A recent report noted the concept of medication overload in older adults, which is defined as:

the use of multiple medications for which the harm to the patient outweighs the benefit. There is no strict cutoff for when the number of medications becomes harmful, but the greater number of medications a person is taking, the greater their likelihood of experiencing harm, including serious adverse drug events.

The increasing need to improve medication use in older adults is paramount and we are hopeful that these emerging trends and increased efforts in the U.S. health care system will align and improve the delivery of care to improve medication safety in older adults.

Joshua Chou, PharmD
Monica Tong, PharmD
Nicole J. Brandt, PharmD, MBA,
University of Maryland School of Pharmacy
Baltimore, Maryland


  • Chou, J., Tong, M. & Brandt, N.J. (2019). Combating polypharmacy through deprescribing potentially inappropriate medications. Journal of Gerontological Nursing, 45(1), 9–15. doi:10.3928/00989134-20190102-01 [CrossRef]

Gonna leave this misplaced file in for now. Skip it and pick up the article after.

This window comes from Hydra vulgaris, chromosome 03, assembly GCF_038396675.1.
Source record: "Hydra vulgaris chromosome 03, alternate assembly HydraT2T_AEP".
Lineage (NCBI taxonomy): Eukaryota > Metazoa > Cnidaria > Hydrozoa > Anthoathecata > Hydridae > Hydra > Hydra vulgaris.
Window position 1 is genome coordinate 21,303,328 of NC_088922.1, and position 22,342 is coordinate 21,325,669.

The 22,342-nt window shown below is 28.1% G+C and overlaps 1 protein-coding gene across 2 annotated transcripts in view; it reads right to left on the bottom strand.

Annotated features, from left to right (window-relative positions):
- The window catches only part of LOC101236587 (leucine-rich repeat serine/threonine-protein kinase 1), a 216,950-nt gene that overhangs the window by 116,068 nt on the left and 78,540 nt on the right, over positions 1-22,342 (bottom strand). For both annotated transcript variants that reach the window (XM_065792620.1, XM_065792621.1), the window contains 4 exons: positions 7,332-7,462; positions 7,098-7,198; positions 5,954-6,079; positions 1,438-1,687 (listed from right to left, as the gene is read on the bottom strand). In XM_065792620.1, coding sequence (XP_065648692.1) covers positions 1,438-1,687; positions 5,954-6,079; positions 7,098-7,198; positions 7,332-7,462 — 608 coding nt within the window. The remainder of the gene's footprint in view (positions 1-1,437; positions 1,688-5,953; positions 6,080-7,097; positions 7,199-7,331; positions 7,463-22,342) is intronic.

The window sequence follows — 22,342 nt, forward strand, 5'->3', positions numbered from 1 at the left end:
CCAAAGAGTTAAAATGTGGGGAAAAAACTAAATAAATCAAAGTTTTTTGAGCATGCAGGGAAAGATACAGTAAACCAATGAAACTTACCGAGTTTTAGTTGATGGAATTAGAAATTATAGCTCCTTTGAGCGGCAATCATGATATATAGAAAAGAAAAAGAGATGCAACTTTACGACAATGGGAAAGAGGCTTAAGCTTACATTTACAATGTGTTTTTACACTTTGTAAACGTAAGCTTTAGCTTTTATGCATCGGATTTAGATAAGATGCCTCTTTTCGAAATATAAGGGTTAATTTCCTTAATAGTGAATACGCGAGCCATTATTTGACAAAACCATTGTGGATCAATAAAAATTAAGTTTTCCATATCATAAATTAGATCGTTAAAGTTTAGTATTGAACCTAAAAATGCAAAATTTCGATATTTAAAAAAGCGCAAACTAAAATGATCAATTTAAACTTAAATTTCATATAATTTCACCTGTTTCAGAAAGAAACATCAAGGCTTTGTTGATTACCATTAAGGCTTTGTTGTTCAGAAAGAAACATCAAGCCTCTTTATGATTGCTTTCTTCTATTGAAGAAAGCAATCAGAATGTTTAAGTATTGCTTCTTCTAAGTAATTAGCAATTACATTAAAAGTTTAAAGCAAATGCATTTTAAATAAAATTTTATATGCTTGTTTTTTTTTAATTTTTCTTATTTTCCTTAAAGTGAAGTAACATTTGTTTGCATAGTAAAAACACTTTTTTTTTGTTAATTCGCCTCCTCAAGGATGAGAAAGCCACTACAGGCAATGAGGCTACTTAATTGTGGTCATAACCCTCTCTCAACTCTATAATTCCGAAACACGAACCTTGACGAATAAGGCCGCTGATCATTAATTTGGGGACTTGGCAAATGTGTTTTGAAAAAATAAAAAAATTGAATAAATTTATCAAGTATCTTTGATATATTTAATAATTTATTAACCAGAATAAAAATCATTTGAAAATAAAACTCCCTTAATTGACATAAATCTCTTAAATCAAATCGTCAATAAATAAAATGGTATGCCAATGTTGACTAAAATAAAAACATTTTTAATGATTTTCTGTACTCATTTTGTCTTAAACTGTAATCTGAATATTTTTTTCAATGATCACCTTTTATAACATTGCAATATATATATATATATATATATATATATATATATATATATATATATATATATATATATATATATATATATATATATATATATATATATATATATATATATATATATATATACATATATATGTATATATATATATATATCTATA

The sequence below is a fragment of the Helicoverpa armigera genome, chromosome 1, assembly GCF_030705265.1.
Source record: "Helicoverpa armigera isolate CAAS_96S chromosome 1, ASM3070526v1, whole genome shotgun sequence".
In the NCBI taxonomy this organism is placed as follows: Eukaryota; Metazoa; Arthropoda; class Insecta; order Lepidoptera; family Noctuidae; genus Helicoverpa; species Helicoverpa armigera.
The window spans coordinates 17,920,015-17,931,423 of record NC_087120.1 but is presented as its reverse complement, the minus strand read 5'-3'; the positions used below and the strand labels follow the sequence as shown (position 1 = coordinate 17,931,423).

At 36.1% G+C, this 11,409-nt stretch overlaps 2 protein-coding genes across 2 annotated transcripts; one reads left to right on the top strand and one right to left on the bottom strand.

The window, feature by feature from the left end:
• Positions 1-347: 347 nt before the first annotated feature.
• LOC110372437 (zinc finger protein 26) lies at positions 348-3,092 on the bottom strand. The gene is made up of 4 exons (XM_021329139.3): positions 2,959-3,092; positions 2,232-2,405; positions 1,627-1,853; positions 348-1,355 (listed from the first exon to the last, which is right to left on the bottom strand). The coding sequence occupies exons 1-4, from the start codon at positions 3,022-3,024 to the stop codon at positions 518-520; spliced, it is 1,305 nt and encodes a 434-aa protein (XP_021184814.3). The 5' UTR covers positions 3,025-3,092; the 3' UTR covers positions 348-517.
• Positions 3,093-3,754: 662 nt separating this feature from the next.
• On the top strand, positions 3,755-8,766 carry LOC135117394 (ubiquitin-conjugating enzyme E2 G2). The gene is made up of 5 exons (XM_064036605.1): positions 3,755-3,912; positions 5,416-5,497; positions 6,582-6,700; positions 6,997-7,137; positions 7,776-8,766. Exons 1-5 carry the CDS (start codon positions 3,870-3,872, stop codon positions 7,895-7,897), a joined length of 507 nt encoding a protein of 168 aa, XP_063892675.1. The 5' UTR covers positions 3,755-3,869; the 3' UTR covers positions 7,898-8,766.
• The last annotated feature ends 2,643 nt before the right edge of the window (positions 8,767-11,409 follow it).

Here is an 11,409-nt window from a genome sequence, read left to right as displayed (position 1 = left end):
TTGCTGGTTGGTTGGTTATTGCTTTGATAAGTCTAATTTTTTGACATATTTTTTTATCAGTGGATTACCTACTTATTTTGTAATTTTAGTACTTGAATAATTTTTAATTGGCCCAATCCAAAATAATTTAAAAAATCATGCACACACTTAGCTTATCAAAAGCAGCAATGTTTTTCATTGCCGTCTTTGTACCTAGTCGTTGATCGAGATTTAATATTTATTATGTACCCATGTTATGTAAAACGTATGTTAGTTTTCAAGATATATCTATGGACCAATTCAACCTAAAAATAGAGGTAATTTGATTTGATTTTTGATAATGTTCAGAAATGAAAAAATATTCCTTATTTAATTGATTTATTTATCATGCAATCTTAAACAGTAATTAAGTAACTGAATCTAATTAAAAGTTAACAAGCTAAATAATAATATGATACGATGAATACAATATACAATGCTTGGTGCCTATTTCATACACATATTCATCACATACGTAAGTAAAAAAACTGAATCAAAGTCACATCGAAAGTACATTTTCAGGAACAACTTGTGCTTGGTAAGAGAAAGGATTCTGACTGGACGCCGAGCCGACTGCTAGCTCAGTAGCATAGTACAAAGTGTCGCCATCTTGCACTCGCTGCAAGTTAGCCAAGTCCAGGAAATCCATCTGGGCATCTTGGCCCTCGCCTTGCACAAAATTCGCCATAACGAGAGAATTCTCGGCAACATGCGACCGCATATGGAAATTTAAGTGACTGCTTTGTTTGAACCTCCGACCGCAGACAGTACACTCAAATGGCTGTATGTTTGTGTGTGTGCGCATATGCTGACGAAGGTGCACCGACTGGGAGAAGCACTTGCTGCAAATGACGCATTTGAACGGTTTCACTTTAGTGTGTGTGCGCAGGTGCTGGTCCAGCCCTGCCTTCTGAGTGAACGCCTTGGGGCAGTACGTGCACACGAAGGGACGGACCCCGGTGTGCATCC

• Fried, T.R. & Mecca, M.C. (2019). Medication appropriateness in vulnerable older adults: Healthy skepticism of appropriate polypharmacy. Journal of the American Geriatrics Society. Advance online publication. doi:10.1111/jgs.15798 [CrossRef]
  • Lown Institute. (2019). Medication overload: How the drive to prescribe is harming older Americans. Retrieved from
  • O'Mahony, D., O'Sullivan, D., Byrne, S., O'Connor, M.N., Ryan, C. & Gallagher, P. (2015). STOPP/START criteria for potentially inappropriate prescribing in older people: Version 2. Age and Ageing, 44, 213–218. doi:10.1093/ageing/afu145 [CrossRef]
  • Pelton, L.J., Fulmer, T., Hendrich, A. & Mate, K. (2017). Creating age-friendly health systems. Healthcare Executive, 32(6), 62–63.

The author has disclosed no potential conflicts of interest, financial or otherwise.